Looking Across the Empathic Divide: Racialized Decision Making on the Capital Jury
University of California, Irvine - Department of Criminology, Law and Society
University of California, Santa Cruz - Department of Psychology
Michigan State Law Review, Vol. 2011, p. 573, 2011
UC Irvine School of Law Research Paper No. 2012-63
This article examines the problem of racial bias in capital cases generally and its operation within capital juries in particular. We provide a brief summary of the empirical research that demonstrates how juror demographics and defendant race interact to produce race-based death sentencing. We then explore some of the psychological dynamics that are at the core of discriminatory death sentencing by capital jurors, particularly the tendency of White jurors to more often sentence Black defendants to death. We then examine some of legal approaches that have been used to address this problem in the past, as well as the evidence of how and why they have fallen short of doing so. We conclude by proposing a set of reforms that focus more precisely on the core psychological issues that we believe are at the heart of this problem of racially biased capital jury sentencing.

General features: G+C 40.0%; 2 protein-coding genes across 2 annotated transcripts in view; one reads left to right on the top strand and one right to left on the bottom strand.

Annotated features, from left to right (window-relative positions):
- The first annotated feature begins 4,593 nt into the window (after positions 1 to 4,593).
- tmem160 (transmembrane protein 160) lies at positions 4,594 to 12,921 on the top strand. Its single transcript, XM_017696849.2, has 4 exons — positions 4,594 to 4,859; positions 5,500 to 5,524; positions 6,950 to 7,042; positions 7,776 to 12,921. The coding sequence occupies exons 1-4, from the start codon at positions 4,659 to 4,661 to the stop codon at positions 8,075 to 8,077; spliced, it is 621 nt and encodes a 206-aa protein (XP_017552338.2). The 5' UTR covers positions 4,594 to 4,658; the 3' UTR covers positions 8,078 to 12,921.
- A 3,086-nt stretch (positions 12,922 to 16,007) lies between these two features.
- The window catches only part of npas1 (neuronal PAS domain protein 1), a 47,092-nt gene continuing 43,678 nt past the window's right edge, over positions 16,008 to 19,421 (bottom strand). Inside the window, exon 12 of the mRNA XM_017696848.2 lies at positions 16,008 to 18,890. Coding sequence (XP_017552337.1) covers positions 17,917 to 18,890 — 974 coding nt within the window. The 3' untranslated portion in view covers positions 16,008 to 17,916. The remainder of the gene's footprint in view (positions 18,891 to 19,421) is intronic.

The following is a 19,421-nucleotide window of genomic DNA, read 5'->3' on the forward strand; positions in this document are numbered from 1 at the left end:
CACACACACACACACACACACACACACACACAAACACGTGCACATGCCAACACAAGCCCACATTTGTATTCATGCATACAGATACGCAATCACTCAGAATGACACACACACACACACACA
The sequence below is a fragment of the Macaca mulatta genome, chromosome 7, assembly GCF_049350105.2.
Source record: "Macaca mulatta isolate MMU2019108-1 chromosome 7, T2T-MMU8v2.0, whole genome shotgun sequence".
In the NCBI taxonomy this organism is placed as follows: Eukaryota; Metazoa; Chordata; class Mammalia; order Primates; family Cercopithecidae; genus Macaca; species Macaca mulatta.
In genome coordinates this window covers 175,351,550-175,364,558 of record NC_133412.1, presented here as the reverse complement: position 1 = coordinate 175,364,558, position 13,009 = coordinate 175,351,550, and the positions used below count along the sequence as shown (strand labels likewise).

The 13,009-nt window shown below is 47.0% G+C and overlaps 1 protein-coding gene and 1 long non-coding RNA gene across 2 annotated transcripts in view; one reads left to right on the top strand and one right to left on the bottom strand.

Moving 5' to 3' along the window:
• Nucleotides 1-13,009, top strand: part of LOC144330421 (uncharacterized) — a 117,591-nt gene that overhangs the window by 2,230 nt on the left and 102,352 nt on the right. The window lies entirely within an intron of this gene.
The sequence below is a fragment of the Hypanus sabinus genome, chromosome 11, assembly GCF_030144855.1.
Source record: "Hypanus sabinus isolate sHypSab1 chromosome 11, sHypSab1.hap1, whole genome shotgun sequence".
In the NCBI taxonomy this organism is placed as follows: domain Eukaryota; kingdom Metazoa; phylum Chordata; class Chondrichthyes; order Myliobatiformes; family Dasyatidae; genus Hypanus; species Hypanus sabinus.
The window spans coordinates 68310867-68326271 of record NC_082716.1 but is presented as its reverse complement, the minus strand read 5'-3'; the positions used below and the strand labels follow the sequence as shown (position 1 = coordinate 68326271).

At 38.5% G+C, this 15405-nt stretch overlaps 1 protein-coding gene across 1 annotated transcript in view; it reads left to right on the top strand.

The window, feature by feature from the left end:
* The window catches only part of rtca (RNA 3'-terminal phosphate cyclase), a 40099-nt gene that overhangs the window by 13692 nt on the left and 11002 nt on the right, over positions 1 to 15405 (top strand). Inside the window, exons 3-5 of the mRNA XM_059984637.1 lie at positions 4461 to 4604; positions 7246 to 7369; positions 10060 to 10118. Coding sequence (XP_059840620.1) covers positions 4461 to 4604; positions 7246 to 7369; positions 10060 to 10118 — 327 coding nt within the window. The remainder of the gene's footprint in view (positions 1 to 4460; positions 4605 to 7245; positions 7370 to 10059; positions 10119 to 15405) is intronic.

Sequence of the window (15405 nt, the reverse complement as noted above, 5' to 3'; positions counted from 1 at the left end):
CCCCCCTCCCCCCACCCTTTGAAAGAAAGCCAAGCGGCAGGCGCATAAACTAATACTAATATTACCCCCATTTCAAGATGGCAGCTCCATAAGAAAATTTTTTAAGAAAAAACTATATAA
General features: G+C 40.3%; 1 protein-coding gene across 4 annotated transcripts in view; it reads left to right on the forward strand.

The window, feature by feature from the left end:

Number of Pages in PDF File: 36
Keywords: death penalty, race, jury, decision-making
Date posted: June 26, 2012 ; Last revised: August 8, 2012
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